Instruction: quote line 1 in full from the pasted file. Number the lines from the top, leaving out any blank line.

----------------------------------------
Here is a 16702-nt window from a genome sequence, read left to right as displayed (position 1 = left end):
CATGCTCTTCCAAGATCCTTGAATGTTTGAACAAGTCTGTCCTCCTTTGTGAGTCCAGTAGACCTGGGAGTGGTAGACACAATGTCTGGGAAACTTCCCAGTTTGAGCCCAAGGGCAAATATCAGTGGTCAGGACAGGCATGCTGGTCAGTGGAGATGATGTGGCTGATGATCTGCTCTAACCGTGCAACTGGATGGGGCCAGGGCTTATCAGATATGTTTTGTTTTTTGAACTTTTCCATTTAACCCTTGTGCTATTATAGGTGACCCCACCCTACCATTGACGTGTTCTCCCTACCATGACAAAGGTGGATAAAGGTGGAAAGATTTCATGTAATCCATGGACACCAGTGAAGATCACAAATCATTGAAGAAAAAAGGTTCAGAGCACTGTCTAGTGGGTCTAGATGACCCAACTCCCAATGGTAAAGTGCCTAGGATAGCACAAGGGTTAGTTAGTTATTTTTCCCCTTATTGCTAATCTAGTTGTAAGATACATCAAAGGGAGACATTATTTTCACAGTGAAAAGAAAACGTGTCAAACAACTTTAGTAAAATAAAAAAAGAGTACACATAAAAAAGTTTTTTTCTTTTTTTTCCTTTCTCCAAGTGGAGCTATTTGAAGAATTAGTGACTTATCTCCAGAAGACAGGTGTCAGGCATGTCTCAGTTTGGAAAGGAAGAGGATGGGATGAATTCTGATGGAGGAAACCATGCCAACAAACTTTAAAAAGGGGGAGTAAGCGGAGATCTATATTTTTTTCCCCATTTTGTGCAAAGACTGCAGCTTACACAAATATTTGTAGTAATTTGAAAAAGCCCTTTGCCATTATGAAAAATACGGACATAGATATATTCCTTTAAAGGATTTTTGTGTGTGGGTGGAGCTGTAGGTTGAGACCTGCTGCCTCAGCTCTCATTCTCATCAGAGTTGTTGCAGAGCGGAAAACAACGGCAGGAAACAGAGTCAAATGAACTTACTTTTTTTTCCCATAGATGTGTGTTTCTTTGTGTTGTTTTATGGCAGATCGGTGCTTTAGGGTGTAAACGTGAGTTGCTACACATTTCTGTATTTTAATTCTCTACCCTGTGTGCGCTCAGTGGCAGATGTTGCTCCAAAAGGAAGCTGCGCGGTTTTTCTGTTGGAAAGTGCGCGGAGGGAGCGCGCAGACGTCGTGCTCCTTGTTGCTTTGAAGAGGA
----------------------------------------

Here is a 16702-nt window from a genome sequence, read left to right as displayed (position 1 = left end):